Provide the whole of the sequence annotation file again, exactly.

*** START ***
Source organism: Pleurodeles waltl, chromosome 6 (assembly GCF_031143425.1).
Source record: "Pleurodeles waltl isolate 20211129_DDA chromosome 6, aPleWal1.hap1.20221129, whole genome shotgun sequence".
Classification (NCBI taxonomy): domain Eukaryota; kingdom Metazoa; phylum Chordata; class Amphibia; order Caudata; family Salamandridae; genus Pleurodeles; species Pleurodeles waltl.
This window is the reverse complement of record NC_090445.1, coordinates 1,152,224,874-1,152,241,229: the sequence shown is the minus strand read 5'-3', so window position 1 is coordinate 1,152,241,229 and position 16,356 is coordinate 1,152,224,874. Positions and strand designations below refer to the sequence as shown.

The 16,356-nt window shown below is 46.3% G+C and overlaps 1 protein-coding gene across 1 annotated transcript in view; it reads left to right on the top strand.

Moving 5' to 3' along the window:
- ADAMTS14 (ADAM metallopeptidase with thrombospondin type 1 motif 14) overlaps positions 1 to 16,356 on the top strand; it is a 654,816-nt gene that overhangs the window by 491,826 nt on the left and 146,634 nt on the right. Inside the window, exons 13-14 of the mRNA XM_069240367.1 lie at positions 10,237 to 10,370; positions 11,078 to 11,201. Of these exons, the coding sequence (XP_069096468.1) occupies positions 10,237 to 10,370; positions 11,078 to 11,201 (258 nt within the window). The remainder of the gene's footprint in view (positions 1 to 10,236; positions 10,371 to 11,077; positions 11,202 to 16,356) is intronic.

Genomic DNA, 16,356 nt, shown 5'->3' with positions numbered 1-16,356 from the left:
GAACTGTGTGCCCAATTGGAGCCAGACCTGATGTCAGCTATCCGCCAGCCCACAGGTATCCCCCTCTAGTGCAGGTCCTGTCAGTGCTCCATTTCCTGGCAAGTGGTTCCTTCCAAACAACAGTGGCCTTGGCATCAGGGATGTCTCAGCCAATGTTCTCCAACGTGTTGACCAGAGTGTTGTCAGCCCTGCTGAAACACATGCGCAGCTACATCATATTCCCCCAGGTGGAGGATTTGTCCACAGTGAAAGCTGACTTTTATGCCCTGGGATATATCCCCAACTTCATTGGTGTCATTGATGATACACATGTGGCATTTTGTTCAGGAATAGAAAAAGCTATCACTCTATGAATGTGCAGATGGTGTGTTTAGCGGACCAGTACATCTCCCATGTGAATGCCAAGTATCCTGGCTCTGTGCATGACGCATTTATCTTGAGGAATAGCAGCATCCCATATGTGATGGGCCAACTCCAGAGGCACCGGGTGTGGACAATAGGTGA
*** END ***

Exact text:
Source organism: Pleurodeles waltl, chromosome 6 (assembly GCF_031143425.1).
Source record: "Pleurodeles waltl isolate 20211129_DDA chromosome 6, aPleWal1.hap1.20221129, whole genome shotgun sequence".
Classification (NCBI taxonomy): domain Eukaryota; kingdom Metazoa; phylum Chordata; class Amphibia; order Caudata; family Salamandridae; genus Pleurodeles; species Pleurodeles waltl.
This window is the reverse complement of record NC_090445.1, coordinates 1,152,224,874-1,152,241,229: the sequence shown is the minus strand read 5'-3', so window position 1 is coordinate 1,152,241,229 and position 16,356 is coordinate 1,152,224,874. Positions and strand designations below refer to the sequence as shown.

The 16,356-nt window shown below is 46.3% G+C and overlaps 1 protein-coding gene across 1 annotated transcript in view; it reads left to right on the top strand.

Moving 5' to 3' along the window:
- ADAMTS14 (ADAM metallopeptidase with thrombospondin type 1 motif 14) overlaps positions 1 to 16,356 on the top strand; it is a 654,816-nt gene that overhangs the window by 491,826 nt on the left and 146,634 nt on the right. Inside the window, exons 13-14 of the mRNA XM_069240367.1 lie at positions 10,237 to 10,370; positions 11,078 to 11,201. Of these exons, the coding sequence (XP_069096468.1) occupies positions 10,237 to 10,370; positions 11,078 to 11,201 (258 nt within the window). The remainder of the gene's footprint in view (positions 1 to 10,236; positions 10,371 to 11,077; positions 11,202 to 16,356) is intronic.

Genomic DNA, 16,356 nt, shown 5'->3' with positions numbered 1-16,356 from the left:
GAACTGTGTGCCCAATTGGAGCCAGACCTGATGTCAGCTATCCGCCAGCCCACAGGTATCCCCCTCTAGTGCAGGTCCTGTCAGTGCTCCATTTCCTGGCAAGTGGTTCCTTCCAAACAACAGTGGCCTTGGCATCAGGGATGTCTCAGCCAATGTTCTCCAACGTGTTGACCAGAGTGTTGTCAGCCCTGCTGAAACACATGCGCAGCTACATCATATTCCCCCAGGTGGAGGATTTGTCCACAGTGAAAGCTGACTTTTATGCCCTGGGATATATCCCCAACTTCATTGGTGTCATTGATGATACACATGTGGCATTTTGTTCAGGAATAGAAAAAGCTATCACTCTATGAATGTGCAGATGGTGTGTTTAGCGGACCAGTACATCTCCCATGTGAATGCCAAGTATCCTGGCTCTGTGCATGACGCATTTATCTTGAGGAATAGCAGCATCCCATATGTGATGGGCCAACTCCAGAGGCACCGGGTGTGGACAATAGGTGA